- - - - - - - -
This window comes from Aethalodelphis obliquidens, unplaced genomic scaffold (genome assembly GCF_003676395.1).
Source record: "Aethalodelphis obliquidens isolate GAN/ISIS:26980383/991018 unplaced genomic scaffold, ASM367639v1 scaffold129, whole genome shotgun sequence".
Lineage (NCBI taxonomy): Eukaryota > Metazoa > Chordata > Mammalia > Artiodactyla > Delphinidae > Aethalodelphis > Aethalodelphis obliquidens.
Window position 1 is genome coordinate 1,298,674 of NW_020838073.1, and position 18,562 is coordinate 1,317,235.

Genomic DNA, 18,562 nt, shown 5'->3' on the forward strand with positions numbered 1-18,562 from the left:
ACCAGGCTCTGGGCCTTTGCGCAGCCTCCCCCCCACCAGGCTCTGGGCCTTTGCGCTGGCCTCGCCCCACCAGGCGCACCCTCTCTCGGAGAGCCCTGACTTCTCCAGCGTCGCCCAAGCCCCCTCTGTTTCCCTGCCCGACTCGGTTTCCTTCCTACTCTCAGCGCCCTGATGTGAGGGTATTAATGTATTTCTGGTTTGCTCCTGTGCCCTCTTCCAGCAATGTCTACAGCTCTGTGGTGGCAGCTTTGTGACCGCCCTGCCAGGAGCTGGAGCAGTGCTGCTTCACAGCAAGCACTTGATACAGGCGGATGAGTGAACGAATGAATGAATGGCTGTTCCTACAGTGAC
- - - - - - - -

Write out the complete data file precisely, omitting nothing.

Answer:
This window comes from Aethalodelphis obliquidens, unplaced genomic scaffold (genome assembly GCF_003676395.1).
Source record: "Aethalodelphis obliquidens isolate GAN/ISIS:26980383/991018 unplaced genomic scaffold, ASM367639v1 scaffold129, whole genome shotgun sequence".
Lineage (NCBI taxonomy): Eukaryota > Metazoa > Chordata > Mammalia > Artiodactyla > Delphinidae > Aethalodelphis > Aethalodelphis obliquidens.
Window position 1 is genome coordinate 1,298,674 of NW_020838073.1, and position 18,562 is coordinate 1,317,235.

Genomic DNA, 18,562 nt, shown 5'->3' on the forward strand with positions numbered 1-18,562 from the left:
ACCAGGCTCTGGGCCTTTGCGCAGCCTCCCCCCCACCAGGCTCTGGGCCTTTGCGCTGGCCTCGCCCCACCAGGCGCACCCTCTCTCGGAGAGCCCTGACTTCTCCAGCGTCGCCCAAGCCCCCTCTGTTTCCCTGCCCGACTCGGTTTCCTTCCTACTCTCAGCGCCCTGATGTGAGGGTATTAATGTATTTCTGGTTTGCTCCTGTGCCCTCTTCCAGCAATGTCTACAGCTCTGTGGTGGCAGCTTTGTGACCGCCCTGCCAGGAGCTGGAGCAGTGCTGCTTCACAGCAAGCACTTGATACAGGCGGATGAGTGAACGAATGAATGAATGGCTGTTCCTACAGTGAC